Blessed are you when they revile you
Jesus said, “Blessed are you when they revile and persecute you, and say all kinds of evil against you falsely for My sake” (Matthew 5:10,11). Throughout the ages, Christians suffered and were reviled for Christ’s sake. And the Lord warned those who would be His followers that they would be “hated of all men for my name’s sake” (Matthew 10:22). But He assured them that whoever “loses his life for my sake shall find it” (Matthew 10:39). Only when self is buried in blessing others does a person find the true purpose of his existence.
The apostles Paul gladly put into practice the teaching of Jesus in the Sermon on the Mount. And he said, “Being reviled, we bless” (1 Corinthians 4:12). When he was ill-treated, he did not retaliate, but suffered patiently. Not only did he not seek revenge, but he returned good for evil (Acts 27:33–36). The faithful who truly love their Lord have rejoiced at being “counted worthy to suffer shame for his name” (Acts 5:41; 1 Peter 2:19–23; 3:14; 4:14). Christians must expect to “suffer for his sake” (Philippians 1:29).
Vengeance belongs to God
A follower of Christ is taught to leave revenge to the Almighty (Deuteronomy 32:35; Psalms 94:1, 4–7, 21–23; Romans 12:19–21). For the Lord at the right time will vindicate and defend him before his enemies (Jeremiah 50:34). A person who is filled with thoughts of revenge is giving a place for the devil to fill him with anger and hatred. Instead, he should allow for the fruits of the Spirit (love, joy, peace, and long-suffering) to grow in his mind (Galatians 5:22).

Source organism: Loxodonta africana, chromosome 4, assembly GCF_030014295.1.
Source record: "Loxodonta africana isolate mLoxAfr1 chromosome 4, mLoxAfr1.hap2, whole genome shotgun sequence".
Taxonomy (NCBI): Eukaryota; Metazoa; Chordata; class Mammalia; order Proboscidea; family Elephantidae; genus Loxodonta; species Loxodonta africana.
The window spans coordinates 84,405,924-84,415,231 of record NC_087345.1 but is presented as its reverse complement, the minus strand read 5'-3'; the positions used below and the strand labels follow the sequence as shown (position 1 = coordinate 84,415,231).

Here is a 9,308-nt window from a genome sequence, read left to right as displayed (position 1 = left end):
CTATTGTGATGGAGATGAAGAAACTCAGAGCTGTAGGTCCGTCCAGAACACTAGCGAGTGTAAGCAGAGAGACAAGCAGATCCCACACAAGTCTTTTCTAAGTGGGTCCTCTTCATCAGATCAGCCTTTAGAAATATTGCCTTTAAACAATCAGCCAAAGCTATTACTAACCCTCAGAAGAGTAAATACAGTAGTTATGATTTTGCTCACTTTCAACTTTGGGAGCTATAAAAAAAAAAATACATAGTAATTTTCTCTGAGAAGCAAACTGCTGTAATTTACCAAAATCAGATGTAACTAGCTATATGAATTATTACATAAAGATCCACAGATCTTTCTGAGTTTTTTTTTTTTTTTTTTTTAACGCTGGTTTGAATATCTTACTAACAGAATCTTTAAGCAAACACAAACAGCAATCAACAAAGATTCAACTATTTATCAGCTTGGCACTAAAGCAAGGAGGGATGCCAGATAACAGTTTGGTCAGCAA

The gift of love
It is God who gives the believer the ability to love those that revile him by pouring His love into his heart. Once the believer makes the decision to love, God performs the miracle. “God’s love has been poured out into our hearts through the Holy Spirit” (Romans 5:5). Through this gift, the Christian can do what was previously impossible for him to do – forgive and love his enemies. “With man this is impossible, but with God all things are possible” (Matthew 19:26) that is, for the person who is willing to allow God to control his mind (Philippians 4:13).
There are situations in which it is not wrong to have a feeling of righteous indignation. However, it should be made clear that such feelings are allowed only when a Christian sees that the Lord is dishonored, and His service being disgraced. Other than that, the natural, unconverted heart must be kept crucified and never permitted to retaliate.
The test of Christianity
Love lived out in the life of the Christian is the greatest proof of the sincerity of one’s Christian experience (Isaiah 58:6–8; Matthew 25:34–40). It is the ultimate test of discipleship (1 John 4:20). For it reveals that the believer is in harmony with God. It is proof that the Holy Spirit is controlling the heart (Galatians 5:22). Such a character is opposed to worldly behavior, which teaches quick revenge for wrongs done by others (Matthew 5:38–42).
Jesus said to him, “‘You shall love the Lord your God with all your heart, with all your soul, and with all your mind.’ This is the first and great commandment. And the second is like it: ‘You shall love your neighbor as yourself.’ On these two commandments hang all the Law and the Prophets” (Matthew 22:37–40).
In His service,